Sister Pat Lupo

Sister Pat Lupo

Jubilee is a special and memorable time because it brings us together to celebrate life—a time to bring friends together—a time to recognize the breadth of religious life and its impact on the world, in our case as Benedictines, for over 1,500 years.

I am very grateful for the support of my religious community over the years. It was my Benedictine community that introduced an eighteen-year-old young woman to the age-old Benedictine concept, “Listen with the ear of your Heart.” They challenged me to join the covenant people and to promote and model sacred actions: actions that spring from our faith traditions and from the Book of Creation. This Benedictine community enabled both my environmental and Central American ministries. I am the woman that I am today because of my many Benedictine mentors.

Abba Lot went to see Abba Joseph and said, “Abba, as much as I am able, I practice a small rule, all the little fasts, some prayer and meditation, and remain quiet. As much as possible I keep my thoughts clean. What else should I do?” Then the old man stood up and stretched out his hands towards heaven and his fingers became like the torches of flames. And he said, “Why not be turned into fire?”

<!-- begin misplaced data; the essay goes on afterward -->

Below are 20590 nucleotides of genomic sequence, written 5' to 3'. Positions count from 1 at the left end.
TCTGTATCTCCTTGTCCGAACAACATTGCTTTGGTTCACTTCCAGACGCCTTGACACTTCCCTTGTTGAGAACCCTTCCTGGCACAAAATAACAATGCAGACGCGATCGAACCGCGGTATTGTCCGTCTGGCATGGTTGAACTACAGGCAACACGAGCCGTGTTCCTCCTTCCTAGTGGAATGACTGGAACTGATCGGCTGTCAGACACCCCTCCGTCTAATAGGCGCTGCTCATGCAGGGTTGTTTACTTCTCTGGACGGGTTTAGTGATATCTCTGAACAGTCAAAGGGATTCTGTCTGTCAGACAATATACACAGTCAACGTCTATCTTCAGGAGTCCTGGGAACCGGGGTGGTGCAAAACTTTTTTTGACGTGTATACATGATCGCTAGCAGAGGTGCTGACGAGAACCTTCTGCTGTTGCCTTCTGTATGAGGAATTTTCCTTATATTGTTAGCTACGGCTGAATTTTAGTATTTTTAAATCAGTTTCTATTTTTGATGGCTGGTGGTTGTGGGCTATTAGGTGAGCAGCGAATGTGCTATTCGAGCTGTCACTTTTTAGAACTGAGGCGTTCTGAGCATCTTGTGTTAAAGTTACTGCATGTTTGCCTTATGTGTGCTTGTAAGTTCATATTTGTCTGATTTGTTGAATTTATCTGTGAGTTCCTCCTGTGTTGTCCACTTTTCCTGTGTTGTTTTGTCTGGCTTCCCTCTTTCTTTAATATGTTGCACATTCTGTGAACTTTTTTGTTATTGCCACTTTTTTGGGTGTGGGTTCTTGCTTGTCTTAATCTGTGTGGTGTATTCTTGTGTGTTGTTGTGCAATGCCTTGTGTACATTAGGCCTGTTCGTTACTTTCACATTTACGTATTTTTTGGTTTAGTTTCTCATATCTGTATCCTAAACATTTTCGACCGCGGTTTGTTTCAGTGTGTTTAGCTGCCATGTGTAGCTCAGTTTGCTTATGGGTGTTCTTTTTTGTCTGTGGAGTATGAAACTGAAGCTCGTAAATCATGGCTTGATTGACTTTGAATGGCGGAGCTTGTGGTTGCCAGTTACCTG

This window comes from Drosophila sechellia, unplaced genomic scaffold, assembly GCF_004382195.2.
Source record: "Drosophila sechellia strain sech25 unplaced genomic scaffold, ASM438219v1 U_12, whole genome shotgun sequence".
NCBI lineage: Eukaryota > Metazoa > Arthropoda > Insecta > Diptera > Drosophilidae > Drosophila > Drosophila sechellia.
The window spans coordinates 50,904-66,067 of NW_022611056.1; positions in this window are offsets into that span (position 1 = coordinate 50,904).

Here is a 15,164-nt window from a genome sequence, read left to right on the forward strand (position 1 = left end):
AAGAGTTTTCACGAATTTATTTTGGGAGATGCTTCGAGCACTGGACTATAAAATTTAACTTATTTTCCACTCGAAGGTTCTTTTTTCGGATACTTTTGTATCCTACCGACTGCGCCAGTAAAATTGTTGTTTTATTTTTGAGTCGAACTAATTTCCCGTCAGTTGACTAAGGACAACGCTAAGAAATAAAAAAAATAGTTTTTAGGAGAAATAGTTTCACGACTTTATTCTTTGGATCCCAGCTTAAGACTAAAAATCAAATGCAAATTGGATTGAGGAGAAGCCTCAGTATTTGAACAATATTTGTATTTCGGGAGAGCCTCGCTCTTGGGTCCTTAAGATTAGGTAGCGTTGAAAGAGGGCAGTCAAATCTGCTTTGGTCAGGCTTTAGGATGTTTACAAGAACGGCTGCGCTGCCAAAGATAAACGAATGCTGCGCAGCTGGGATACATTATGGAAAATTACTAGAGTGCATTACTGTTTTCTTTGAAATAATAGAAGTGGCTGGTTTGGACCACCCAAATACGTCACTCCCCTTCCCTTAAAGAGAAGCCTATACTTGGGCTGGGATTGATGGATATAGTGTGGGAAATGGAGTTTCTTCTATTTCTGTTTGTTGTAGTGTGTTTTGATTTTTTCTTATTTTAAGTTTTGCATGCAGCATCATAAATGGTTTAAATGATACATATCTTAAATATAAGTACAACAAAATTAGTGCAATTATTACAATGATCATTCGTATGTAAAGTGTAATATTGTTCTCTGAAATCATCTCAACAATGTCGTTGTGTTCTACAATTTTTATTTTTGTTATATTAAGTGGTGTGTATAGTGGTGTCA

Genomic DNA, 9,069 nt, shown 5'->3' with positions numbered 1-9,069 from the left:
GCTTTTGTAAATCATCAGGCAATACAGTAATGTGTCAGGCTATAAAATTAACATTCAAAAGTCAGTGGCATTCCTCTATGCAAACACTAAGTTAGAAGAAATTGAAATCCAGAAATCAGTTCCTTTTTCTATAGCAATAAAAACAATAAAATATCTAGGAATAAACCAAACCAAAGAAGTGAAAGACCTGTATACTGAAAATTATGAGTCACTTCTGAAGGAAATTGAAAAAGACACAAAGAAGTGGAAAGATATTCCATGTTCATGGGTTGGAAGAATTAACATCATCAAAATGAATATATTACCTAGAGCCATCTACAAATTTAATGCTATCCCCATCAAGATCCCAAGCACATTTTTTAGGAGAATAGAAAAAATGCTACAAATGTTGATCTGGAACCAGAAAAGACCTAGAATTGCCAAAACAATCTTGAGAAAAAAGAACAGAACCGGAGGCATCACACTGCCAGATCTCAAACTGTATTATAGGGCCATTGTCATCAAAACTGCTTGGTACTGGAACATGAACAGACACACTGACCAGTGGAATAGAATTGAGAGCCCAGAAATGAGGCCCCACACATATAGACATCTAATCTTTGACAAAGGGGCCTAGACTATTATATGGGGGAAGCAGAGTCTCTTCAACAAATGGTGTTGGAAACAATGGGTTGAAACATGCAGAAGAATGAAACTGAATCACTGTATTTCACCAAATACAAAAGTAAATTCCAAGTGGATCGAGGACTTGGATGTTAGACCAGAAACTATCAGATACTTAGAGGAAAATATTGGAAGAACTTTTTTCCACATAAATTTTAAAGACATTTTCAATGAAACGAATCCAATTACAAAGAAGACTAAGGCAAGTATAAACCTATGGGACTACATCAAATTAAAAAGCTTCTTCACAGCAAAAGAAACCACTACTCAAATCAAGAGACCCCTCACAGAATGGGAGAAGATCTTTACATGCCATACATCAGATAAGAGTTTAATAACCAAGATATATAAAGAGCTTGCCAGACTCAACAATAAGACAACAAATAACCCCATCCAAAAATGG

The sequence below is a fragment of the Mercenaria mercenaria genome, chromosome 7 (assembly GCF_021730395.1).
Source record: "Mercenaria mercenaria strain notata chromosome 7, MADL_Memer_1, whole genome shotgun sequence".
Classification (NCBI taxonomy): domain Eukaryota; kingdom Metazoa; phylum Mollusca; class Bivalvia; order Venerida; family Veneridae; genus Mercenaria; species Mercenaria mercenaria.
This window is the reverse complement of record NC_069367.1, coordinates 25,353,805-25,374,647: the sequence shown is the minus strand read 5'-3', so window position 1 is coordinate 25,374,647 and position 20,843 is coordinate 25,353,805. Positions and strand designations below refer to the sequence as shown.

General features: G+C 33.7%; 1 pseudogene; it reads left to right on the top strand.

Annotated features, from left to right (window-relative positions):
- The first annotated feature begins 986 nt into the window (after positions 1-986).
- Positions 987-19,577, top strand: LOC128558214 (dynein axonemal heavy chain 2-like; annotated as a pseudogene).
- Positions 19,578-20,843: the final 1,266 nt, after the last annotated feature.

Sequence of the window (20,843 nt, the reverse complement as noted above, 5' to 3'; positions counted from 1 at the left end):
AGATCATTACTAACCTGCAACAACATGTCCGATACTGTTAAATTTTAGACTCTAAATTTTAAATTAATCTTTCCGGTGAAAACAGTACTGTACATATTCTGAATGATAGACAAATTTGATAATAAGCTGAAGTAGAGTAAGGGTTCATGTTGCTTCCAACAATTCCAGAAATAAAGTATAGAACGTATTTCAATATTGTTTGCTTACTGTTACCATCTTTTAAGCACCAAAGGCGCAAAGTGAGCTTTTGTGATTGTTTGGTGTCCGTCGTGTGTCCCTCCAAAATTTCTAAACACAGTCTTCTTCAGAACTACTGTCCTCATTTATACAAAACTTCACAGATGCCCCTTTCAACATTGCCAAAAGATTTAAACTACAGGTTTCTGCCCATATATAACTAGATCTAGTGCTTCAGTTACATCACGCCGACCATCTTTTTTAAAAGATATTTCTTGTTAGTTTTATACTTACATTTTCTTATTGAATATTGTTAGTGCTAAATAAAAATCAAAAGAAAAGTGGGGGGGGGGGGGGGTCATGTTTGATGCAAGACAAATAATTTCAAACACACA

Indeed—why not be turned into fire? And so, my passion for the environment and for my work in Central America, especially El Salvador, has led me down many wonderful and hard roads and has also opened the doors to wonderful opportunities and lifelong friends and life-changing encounters.

Thomas Berry talks about the Great Work—we each have a Great Work to be about; each day we are called upon to act. Will our actions be sacred actions? Are we able to surrender to the story that is unfolding around us and to embrace the mystery and be a positive force in our communities, our neighborhoods, our world? “Never doubt that a small group of thoughtful, committed citizens can change the world; indeed it is the only thing that ever has,” said Margaret Mead. Together we can make a difference; we have the power to heal our communities, to heal the planet. We must embrace our story and be about the Great Work.

Sister Pat Lupo has taught at the elementary, secondary and college levels, mainly in the area of science and environmental education. She led environmental programs at Glinodo Center and EarthForce, later Earth Action. She has served on local, regional and international environmental boards and received a number of awards for her environmental work. Sister Pat is involved in Central America outreach and has taken part in a number of accompaniment projects. Her present ministry is teaching at the Inner-city Neighborhood Art House.